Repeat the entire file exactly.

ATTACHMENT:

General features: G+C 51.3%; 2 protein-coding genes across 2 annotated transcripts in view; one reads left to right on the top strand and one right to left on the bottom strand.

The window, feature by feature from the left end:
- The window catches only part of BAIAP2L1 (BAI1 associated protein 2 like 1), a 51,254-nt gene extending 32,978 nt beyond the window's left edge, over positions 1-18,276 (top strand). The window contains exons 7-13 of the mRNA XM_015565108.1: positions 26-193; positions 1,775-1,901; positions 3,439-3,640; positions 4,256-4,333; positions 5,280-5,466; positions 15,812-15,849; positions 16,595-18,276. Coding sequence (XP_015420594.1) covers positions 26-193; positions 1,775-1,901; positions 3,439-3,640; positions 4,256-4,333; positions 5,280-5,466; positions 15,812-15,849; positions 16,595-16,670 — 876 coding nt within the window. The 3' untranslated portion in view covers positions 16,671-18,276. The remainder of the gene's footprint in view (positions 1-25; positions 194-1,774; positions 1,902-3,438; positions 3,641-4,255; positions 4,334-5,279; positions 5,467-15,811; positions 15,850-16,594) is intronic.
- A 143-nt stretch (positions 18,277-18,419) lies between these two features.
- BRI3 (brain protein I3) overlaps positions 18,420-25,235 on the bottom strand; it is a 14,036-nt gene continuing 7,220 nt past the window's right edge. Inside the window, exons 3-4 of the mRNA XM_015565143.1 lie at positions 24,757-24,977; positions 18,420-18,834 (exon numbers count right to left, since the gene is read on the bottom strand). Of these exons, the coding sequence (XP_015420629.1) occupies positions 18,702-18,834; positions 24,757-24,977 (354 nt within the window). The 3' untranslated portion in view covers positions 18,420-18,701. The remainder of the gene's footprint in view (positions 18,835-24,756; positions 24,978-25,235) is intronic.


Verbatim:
General features: G+C 51.3%; 2 protein-coding genes across 2 annotated transcripts in view; one reads left to right on the top strand and one right to left on the bottom strand.

The window, feature by feature from the left end:
- The window catches only part of BAIAP2L1 (BAI1 associated protein 2 like 1), a 51,254-nt gene extending 32,978 nt beyond the window's left edge, over positions 1-18,276 (top strand). The window contains exons 7-13 of the mRNA XM_015565108.1: positions 26-193; positions 1,775-1,901; positions 3,439-3,640; positions 4,256-4,333; positions 5,280-5,466; positions 15,812-15,849; positions 16,595-18,276. Coding sequence (XP_015420594.1) covers positions 26-193; positions 1,775-1,901; positions 3,439-3,640; positions 4,256-4,333; positions 5,280-5,466; positions 15,812-15,849; positions 16,595-16,670 — 876 coding nt within the window. The 3' untranslated portion in view covers positions 16,671-18,276. The remainder of the gene's footprint in view (positions 1-25; positions 194-1,774; positions 1,902-3,438; positions 3,641-4,255; positions 4,334-5,279; positions 5,467-15,811; positions 15,850-16,594) is intronic.
- A 143-nt stretch (positions 18,277-18,419) lies between these two features.
- BRI3 (brain protein I3) overlaps positions 18,420-25,235 on the bottom strand; it is a 14,036-nt gene continuing 7,220 nt past the window's right edge. Inside the window, exons 3-4 of the mRNA XM_015565143.1 lie at positions 24,757-24,977; positions 18,420-18,834 (exon numbers count right to left, since the gene is read on the bottom strand). Of these exons, the coding sequence (XP_015420629.1) occupies positions 18,702-18,834; positions 24,757-24,977 (354 nt within the window). The 3' untranslated portion in view covers positions 18,420-18,701. The remainder of the gene's footprint in view (positions 18,835-24,756; positions 24,978-25,235) is intronic.